The call to prayer awakens me at 5:30 a.m. When I get up, there is no running water. Well, whatever….

Today we hike Lokon as far as the new crater on the flank, Tompaluan. The summit is not easily accessible, we are told, because the trail is choked with eelalong grass, which requires a machete to get through it.

We walk to the main road and take a mikrolet (mini-bus) a few kilometers to the trailhead, which is actually a mining road. Lapilli is being mined in several pits at the base of Lokon. Trucks are lumbering in and out, and we get our first taste of Lokon sediment from the dust they are kicking up.

Lava trail
Lava trail

We leave the road to follow a lava flow “up river.” The lava is nearly translucent and has white plagioclase phenocrysts, reminiscent of snowflake obsidian. It’s been polished by water and sculpted into flutes and potholes. We meet a family of hikers that said they turned back when they came to a waterfall requiring “big steps,” which were beyond their reach. But Donald claims to know the workarounds.

These turn out to be portages around several waterfalls, which are now dry, of course. No big steps are required when you know the way.

We meet three Indonesian hikers coming down from the mountain with full backpacks. They had climbed to the summit and stayed overnight on the mountain. They carried machetes. Their footwear: thongs. I am astounded. But Donald explains: “Of course. Hiking boots like we have are very expensive.”

Thirty-porter bomb
Thirty-porter bomb

In the streambed, we find some nice breadcrust bombs, which are blobs of lava that have cooled and cracked on the surface, like a loaf of bread. Although volcanic bombs take many shapes, these are often nearly round. “Like goliath helmets,” Donald surmises. One particularly large bomb is split open and its center is a glassy froth that looks like Styrofoam. Tom gets quite excited and takes lots of photos.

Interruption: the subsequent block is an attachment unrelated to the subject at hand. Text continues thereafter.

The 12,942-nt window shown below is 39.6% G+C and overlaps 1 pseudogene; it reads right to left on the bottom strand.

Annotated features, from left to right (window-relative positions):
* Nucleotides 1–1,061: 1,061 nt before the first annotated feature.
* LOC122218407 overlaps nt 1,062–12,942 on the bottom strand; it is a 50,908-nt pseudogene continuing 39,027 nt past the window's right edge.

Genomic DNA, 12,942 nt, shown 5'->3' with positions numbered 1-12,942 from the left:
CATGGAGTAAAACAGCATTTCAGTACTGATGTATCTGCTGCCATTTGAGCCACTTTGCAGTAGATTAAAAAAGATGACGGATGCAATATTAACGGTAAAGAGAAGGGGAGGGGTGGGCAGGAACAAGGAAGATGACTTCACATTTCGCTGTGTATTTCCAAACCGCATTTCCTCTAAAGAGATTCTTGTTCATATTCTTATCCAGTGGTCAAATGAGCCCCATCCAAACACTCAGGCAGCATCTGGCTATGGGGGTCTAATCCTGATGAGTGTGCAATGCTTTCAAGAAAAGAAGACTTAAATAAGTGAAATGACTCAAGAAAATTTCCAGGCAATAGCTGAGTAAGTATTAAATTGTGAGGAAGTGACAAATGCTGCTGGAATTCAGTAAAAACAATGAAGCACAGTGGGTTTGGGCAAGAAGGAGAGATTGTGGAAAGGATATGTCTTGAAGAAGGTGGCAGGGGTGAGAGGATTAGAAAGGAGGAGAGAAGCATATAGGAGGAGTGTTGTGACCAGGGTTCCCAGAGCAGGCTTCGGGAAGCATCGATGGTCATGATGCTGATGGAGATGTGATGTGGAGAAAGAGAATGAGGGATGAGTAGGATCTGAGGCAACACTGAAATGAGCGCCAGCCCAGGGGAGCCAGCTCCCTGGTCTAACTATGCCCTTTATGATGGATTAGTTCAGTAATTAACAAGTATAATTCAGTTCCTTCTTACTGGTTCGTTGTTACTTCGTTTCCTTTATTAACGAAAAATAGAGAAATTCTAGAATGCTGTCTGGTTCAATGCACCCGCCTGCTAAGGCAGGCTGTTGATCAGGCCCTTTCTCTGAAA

“It’s the best I’ve ever seen!” He exclaims.

We speculate about how many porters it would take to carry a fine bomb specimen down the mountain for Tom and rate the bombs accordingly: “a 5-porter bomb, a 50-porter bomb”, etc. The frothy bomb is at least a 30-porter bomb.

The pumice in the streambed is dark gray and rather dense and has a hollow clinkery sound. Donald and I tap out some pumice “rock” music and get a good syncopated beat going. Maybe we could apply for a gig at the “basso nova” restaurant.

Tompaluan the pits
Tompaluan the pits

We follow the lava flow up to the rim of the new crater. A thin flour-like crust of water-washed ash coats the ground and ice-chest sized blocks litter the surface. As we approach the edge of the crater, the gash opens before us like a window into hell. One can only exclaim with reverence, “Holy shit!” Donald feigns a flying leap: “Hasta la vista baby!” And the Terminator is now governor of California, they marvel.

The deep yellow pit is fringed with black and white fumaroles. The walls expose multiple pyroclastic flows, which follow an older surface.